Challenges in the broad deployment and use of an accurate polymerase chain reaction (PCR) test for COVID-19 have created barriers to understanding the progression of the outbreak in the US. Over five years ago, CDC began building whole genome sequencing (WGS) capacity through workforce training and deployment of whole genome sequencers to State public health laboratories across the US. Whole genome sequencing (WGS) provides a highly accurate method to identify and confirm a pathogen, but requires extensive computational analysis using specialized software and large computing clusters to interpret the results. Gaps in the capabilities of public health and clinical labs in performing this computational analysis have prevented the widescale use of WGS in pathogen testing during an outbreak, despite agreement on its potential for this purpose1. Today, InductiveHealth announces the availability of a COVID-19 analytic pipeline on its genomic computing platform, closing this key capability gap in the broadscale use of WGS testing for COVID-19.
InductiveHealth CEO, Matthew Dollacker: “Observing the challenges with CDC’s COVID-19 PCR test first-hand, we saw the urgent need for a broadly-deployed, accurate diagnostic test and knew whole genome sequencing had a lot to offer. However, using research-grade tools like WGS for routine testing has been a challenge for public health labs, due to the significant IT demands of working with the instrument outputs. Sometimes it takes a change event for the status quo to shift. We saw the gap and were able to customize our genomic computing platform for COVID-19, allowing these amazing lab tools to be more easily used to combat this grave public health threat.”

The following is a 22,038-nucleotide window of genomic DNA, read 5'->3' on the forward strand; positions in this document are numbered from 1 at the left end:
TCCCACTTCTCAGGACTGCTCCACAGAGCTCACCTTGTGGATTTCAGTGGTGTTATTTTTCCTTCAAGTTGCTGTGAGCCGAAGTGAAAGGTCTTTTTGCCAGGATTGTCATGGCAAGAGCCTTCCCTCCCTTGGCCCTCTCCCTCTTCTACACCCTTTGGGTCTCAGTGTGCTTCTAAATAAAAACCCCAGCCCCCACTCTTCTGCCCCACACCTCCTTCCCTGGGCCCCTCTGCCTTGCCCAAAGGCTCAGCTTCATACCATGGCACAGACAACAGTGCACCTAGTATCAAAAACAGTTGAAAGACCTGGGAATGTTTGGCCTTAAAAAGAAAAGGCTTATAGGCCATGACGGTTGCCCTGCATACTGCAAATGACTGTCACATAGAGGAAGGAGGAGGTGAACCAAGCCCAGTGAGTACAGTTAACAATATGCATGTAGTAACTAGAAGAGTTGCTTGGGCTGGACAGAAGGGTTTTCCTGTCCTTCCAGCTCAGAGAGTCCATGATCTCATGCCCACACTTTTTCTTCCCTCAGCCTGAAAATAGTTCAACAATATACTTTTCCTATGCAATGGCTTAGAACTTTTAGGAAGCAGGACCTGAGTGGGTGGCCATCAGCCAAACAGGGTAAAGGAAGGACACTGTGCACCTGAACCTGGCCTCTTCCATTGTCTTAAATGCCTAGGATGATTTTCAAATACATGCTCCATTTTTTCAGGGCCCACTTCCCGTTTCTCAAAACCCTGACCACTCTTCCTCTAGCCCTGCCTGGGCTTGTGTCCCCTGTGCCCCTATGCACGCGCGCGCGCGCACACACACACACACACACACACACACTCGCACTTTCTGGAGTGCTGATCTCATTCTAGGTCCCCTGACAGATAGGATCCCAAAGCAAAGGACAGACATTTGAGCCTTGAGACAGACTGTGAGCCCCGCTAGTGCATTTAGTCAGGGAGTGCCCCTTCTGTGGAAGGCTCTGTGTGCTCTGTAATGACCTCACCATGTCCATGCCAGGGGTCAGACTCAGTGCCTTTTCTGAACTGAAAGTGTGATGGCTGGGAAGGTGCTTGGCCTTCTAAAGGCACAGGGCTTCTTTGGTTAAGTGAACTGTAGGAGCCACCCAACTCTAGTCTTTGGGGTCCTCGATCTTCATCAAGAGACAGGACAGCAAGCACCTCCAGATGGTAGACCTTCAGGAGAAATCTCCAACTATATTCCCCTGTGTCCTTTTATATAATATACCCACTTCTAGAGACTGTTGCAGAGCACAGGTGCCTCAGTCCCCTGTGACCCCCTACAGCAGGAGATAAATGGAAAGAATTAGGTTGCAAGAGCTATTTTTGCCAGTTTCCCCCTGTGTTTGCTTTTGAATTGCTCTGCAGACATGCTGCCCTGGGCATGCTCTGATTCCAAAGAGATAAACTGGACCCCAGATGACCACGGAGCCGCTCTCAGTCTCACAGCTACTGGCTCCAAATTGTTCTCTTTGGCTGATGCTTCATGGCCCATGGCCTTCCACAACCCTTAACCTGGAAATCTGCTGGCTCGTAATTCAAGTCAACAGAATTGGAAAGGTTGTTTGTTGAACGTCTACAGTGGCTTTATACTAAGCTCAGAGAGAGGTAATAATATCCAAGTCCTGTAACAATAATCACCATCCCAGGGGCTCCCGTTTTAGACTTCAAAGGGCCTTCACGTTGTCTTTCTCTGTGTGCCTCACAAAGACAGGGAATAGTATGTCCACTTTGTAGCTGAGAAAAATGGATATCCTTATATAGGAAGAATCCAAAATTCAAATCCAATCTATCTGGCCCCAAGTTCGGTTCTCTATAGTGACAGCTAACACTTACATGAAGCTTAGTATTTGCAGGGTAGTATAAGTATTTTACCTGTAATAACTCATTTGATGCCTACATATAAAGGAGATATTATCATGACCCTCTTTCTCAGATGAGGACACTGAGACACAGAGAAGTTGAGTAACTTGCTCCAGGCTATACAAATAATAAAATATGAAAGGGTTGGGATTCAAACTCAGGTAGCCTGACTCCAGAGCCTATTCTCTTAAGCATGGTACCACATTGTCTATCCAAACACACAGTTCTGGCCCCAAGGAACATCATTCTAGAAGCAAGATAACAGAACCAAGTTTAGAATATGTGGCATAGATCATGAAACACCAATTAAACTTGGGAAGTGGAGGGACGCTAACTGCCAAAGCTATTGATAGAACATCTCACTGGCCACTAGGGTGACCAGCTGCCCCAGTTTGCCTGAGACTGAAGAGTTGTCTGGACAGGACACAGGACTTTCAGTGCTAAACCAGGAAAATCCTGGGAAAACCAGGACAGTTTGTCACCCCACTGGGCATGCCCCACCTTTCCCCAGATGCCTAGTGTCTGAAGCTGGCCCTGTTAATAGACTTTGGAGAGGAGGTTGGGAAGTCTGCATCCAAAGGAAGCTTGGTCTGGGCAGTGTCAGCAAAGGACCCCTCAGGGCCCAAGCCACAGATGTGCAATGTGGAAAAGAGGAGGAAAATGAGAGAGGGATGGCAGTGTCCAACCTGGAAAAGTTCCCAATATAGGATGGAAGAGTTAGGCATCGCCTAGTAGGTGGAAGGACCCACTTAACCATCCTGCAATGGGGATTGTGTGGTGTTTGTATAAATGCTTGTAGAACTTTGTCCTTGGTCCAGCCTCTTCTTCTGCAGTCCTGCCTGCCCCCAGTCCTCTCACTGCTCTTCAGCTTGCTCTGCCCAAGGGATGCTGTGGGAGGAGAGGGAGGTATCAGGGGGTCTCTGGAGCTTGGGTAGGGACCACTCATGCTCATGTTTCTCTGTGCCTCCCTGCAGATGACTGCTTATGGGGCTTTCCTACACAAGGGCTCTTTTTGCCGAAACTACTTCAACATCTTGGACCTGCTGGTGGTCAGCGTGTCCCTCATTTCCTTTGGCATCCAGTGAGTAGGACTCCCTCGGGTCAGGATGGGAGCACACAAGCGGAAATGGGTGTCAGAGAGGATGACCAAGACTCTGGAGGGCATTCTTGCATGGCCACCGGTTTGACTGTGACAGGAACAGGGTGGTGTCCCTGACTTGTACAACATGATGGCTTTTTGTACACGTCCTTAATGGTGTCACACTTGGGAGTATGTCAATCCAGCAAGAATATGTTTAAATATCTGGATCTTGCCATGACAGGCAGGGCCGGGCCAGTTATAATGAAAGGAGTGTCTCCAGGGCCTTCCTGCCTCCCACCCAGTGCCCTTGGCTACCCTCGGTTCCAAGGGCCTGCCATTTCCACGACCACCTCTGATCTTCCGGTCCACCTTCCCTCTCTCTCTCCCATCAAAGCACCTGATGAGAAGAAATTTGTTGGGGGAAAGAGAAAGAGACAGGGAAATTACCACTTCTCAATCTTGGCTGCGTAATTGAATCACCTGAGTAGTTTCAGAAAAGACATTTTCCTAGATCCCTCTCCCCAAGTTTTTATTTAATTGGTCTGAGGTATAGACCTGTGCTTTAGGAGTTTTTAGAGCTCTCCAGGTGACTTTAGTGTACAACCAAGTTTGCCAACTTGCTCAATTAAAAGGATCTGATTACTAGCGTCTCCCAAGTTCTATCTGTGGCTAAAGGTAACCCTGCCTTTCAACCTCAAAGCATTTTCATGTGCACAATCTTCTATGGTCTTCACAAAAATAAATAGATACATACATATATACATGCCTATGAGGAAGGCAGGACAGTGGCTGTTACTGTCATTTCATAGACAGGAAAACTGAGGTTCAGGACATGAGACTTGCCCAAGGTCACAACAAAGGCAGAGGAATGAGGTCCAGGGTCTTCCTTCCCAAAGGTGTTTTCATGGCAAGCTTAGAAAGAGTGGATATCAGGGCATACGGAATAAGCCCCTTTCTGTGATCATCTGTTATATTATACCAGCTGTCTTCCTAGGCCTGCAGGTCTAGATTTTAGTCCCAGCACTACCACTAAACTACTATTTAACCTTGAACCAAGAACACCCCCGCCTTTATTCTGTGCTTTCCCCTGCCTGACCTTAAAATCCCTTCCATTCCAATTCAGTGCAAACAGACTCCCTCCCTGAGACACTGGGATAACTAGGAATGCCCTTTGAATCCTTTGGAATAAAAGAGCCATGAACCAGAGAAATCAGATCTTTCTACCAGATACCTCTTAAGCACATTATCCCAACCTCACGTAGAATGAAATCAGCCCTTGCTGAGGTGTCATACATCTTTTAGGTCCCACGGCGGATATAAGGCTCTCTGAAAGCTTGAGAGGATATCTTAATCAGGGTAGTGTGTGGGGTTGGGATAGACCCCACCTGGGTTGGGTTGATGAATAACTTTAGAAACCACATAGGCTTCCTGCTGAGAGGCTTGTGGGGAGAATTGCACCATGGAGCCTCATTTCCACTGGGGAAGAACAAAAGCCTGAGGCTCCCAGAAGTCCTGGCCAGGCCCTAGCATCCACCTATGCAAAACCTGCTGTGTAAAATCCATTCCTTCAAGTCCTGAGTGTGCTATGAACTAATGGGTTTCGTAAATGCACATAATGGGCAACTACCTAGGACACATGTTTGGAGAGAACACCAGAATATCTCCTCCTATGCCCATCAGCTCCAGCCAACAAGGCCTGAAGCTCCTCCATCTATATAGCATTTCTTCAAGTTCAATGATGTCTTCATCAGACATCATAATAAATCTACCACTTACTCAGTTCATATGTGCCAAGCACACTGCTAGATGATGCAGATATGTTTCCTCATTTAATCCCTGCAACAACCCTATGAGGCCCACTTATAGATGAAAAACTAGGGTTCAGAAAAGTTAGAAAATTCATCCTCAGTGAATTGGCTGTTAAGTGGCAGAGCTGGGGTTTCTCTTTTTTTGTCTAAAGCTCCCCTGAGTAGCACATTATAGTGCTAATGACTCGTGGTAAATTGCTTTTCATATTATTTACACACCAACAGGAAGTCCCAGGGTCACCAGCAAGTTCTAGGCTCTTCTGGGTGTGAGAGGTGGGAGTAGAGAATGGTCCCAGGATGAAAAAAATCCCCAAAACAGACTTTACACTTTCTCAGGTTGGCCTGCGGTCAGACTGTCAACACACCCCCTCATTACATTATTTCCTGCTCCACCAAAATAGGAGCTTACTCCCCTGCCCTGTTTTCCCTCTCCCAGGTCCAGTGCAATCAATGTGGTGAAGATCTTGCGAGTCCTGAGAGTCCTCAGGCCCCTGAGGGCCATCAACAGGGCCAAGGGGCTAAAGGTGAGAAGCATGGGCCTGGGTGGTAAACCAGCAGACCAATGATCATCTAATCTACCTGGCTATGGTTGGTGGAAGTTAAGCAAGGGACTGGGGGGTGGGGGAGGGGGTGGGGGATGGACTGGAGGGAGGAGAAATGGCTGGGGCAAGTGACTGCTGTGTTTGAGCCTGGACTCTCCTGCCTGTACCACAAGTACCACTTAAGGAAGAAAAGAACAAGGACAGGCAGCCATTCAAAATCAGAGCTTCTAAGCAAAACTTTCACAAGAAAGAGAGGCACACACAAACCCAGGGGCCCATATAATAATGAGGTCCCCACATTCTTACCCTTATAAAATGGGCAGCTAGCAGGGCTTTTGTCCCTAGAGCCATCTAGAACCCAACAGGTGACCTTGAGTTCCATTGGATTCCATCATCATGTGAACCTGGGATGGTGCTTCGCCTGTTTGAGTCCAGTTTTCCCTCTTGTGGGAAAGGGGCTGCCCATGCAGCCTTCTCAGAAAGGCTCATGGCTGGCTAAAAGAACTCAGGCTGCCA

Three years ago, InductiveHealth began developing a genomic computing platform after seeing how WGS was being used at CDC to understand the sources of foodborne disease outbreaks. These tools can not only accurately identify a novel pathogen, but can also characterize strains and even disease clusters, creating a map of how an infection spreads through a population. InductiveHealth began working with public health labs in the states of Washington and Wyoming to develop a similar capability for broader use outside of CDC’s advanced laboratory and computational genomics groups to respond to infectious disease outbreaks more generally. Working with these labs, InductiveHealth developed a platform to fill the key computational, analytic, and systems integration gaps needed to support the broad use of WGS for outbreak analysis.
Clinical laboratories with WGS equipment interested in performing COVID-19 WGS testing can start using InductiveHealth’s COVID-19 pipeline as of today. The onboarding process takes under an hour and can be started at https://www.inductivehealth.com/COVID-19.
Even once an accurate PCR test for COVID-19 is broadly available, WGS can provide confirmatory testing and additional insights into strains and disease clusters, helping epidemiologists track and contain the sources of local outbreaks.
InductiveHealth Informatics helps to keep people safe from infectious disease by solving complex public health technology problems for governments around the globe. Based in Atlanta, Georgia, InductiveHealth’s work can be seen in the United States supporting State and Federal health agencies, in Africa supporting PEPFAR and Global Fund initiatives, and elsewhere globally, delivering some of the most complex technology efforts in public health. Over a dozen states, jurisdictions, and foreign national governments entrust their systems and data to InductiveHealth.
InductiveHealth’s technology is implemented to rigorous US Federal Government standards for information security, in compliance with FISMA, HIPAA, and HITECH standards. InductiveHealth manages more clinical-to-public health integrations than any other firm, providing leading capabilities and advanced technology to understand and combat the spread of infectious disease.